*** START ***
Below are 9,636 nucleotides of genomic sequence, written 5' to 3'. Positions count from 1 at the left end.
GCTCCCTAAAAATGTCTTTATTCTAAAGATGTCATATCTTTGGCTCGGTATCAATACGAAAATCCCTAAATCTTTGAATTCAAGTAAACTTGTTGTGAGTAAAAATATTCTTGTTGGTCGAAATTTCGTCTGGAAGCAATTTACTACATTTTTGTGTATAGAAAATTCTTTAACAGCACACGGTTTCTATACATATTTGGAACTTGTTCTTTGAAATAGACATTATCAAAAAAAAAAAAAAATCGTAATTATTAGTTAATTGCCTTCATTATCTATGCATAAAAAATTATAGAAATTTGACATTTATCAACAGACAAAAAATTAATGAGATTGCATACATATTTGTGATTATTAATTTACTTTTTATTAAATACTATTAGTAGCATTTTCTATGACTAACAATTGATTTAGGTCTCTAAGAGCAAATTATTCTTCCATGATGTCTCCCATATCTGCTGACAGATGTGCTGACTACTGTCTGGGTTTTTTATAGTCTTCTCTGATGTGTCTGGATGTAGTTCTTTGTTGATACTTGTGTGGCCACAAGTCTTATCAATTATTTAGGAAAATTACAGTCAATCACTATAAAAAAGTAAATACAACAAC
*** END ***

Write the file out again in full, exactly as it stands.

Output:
Below are 9,636 nucleotides of genomic sequence, written 5' to 3'. Positions count from 1 at the left end.
GCTCCCTAAAAATGTCTTTATTCTAAAGATGTCATATCTTTGGCTCGGTATCAATACGAAAATCCCTAAATCTTTGAATTCAAGTAAACTTGTTGTGAGTAAAAATATTCTTGTTGGTCGAAATTTCGTCTGGAAGCAATTTACTACATTTTTGTGTATAGAAAATTCTTTAACAGCACACGGTTTCTATACATATTTGGAACTTGTTCTTTGAAATAGACATTATCAAAAAAAAAAAAAAATCGTAATTATTAGTTAATTGCCTTCATTATCTATGCATAAAAAATTATAGAAATTTGACATTTATCAACAGACAAAAAATTAATGAGATTGCATACATATTTGTGATTATTAATTTACTTTTTATTAAATACTATTAGTAGCATTTTCTATGACTAACAATTGATTTAGGTCTCTAAGAGCAAATTATTCTTCCATGATGTCTCCCATATCTGCTGACAGATGTGCTGACTACTGTCTGGGTTTTTTATAGTCTTCTCTGATGTGTCTGGATGTAGTTCTTTGTTGATACTTGTGTGGCCACAAGTCTTATCAATTATTTAGGAAAATTACAGTCAATCACTATAAAAAAGTAAATACAACAAC